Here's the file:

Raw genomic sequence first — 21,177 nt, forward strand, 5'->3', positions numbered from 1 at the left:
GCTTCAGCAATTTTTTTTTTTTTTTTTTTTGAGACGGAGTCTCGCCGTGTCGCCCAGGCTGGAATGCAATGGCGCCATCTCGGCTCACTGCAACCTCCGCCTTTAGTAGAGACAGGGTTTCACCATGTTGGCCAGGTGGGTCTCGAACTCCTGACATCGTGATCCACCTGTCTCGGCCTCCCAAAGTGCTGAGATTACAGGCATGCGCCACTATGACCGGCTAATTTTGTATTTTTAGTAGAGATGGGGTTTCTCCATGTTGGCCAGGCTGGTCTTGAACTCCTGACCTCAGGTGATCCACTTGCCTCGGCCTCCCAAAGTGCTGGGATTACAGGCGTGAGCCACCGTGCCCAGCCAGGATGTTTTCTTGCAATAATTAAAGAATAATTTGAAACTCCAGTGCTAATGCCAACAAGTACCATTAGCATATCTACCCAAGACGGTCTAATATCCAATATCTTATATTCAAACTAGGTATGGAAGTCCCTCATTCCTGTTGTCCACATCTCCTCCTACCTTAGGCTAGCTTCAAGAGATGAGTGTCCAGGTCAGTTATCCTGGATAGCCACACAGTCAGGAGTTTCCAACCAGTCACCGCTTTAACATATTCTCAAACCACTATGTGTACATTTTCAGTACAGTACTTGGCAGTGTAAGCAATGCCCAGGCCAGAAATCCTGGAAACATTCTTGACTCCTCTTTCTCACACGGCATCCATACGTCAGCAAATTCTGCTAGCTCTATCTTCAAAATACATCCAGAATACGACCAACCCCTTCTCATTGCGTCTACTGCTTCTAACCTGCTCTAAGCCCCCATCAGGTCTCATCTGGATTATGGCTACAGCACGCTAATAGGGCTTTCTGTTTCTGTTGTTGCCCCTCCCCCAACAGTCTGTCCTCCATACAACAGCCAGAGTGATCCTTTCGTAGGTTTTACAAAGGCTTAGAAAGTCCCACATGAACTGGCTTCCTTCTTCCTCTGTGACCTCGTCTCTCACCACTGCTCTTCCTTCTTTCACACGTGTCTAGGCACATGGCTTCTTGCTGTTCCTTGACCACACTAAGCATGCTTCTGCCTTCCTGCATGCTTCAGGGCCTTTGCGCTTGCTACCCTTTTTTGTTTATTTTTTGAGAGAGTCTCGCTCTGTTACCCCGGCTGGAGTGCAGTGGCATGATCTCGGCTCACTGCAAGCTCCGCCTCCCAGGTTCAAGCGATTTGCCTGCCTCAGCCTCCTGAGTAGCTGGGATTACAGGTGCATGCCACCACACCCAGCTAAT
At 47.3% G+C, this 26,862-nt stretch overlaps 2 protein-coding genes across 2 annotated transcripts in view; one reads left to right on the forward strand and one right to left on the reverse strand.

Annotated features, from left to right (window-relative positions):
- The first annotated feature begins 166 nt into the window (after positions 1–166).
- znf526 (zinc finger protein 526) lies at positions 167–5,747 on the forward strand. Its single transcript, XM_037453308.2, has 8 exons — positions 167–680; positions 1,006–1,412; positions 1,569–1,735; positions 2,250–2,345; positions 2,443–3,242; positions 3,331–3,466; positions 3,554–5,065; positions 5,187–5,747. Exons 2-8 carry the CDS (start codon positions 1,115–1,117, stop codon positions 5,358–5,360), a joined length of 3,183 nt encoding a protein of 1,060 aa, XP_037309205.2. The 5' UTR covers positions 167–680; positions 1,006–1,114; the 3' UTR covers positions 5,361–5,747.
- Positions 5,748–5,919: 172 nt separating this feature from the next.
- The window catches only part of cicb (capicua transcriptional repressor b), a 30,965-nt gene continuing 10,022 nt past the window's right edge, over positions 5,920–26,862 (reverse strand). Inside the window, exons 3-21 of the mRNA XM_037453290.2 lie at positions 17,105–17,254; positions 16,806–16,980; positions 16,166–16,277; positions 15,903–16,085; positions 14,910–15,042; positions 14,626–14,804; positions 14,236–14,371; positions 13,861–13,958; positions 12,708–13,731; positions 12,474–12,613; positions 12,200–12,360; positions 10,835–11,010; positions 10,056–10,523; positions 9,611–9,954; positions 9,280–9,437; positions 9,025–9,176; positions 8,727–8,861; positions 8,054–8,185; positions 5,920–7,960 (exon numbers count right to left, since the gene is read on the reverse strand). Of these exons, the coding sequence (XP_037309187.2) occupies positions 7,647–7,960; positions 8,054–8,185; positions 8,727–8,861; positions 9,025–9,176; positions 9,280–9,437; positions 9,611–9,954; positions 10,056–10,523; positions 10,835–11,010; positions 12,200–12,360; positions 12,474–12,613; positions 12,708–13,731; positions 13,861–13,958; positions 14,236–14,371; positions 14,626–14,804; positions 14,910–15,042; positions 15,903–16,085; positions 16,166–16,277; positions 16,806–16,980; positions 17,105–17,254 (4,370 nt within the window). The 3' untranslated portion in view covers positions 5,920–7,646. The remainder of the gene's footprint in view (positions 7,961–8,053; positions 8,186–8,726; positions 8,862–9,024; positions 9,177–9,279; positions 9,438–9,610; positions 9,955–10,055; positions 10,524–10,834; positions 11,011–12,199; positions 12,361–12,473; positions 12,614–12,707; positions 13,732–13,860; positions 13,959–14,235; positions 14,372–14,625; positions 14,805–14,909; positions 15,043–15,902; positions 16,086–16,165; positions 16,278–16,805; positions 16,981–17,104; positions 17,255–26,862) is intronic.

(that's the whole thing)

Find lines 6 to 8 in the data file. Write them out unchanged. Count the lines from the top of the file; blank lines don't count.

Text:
- znf526 (zinc finger protein 526) lies at positions 167–5,747 on the forward strand. Its single transcript, XM_037453308.2, has 8 exons — positions 167–680; positions 1,006–1,412; positions 1,569–1,735; positions 2,250–2,345; positions 2,443–3,242; positions 3,331–3,466; positions 3,554–5,065; positions 5,187–5,747. Exons 2-8 carry the CDS (start codon positions 1,115–1,117, stop codon positions 5,358–5,360), a joined length of 3,183 nt encoding a protein of 1,060 aa, XP_037309205.2. The 5' UTR covers positions 167–680; positions 1,006–1,114; the 3' UTR covers positions 5,361–5,747.
- Positions 5,748–5,919: 172 nt separating this feature from the next.
- The window catches only part of cicb (capicua transcriptional repressor b), a 30,965-nt gene continuing 10,022 nt past the window's right edge, over positions 5,920–26,862 (reverse strand). Inside the window, exons 3-21 of the mRNA XM_037453290.2 lie at positions 17,105–17,254; positions 16,806–16,980; positions 16,166–16,277; positions 15,903–16,085; positions 14,910–15,042; positions 14,626–14,804; positions 14,236–14,371; positions 13,861–13,958; positions 12,708–13,731; positions 12,474–12,613; positions 12,200–12,360; positions 10,835–11,010; positions 10,056–10,523; positions 9,611–9,954; positions 9,280–9,437; positions 9,025–9,176; positions 8,727–8,861; positions 8,054–8,185; positions 5,920–7,960 (exon numbers count right to left, since the gene is read on the reverse strand). Of these exons, the coding sequence (XP_037309187.2) occupies positions 7,647–7,960; positions 8,054–8,185; positions 8,727–8,861; positions 9,025–9,176; positions 9,280–9,437; positions 9,611–9,954; positions 10,056–10,523; positions 10,835–11,010; positions 12,200–12,360; positions 12,474–12,613; positions 12,708–13,731; positions 13,861–13,958; positions 14,236–14,371; positions 14,626–14,804; positions 14,910–15,042; positions 15,903–16,085; positions 16,166–16,277; positions 16,806–16,980; positions 17,105–17,254 (4,370 nt within the window). The 3' untranslated portion in view covers positions 5,920–7,646. The remainder of the gene's footprint in view (positions 7,961–8,053; positions 8,186–8,726; positions 8,862–9,024; positions 9,177–9,279; positions 9,438–9,610; positions 9,955–10,055; positions 10,524–10,834; positions 11,011–12,199; positions 12,361–12,473; positions 12,614–12,707; positions 13,732–13,860; positions 13,959–14,235; positions 14,372–14,625; positions 14,805–14,909; positions 15,043–15,902; positions 16,086–16,165; positions 16,278–16,805; positions 16,981–17,104; positions 17,255–26,862) is intronic.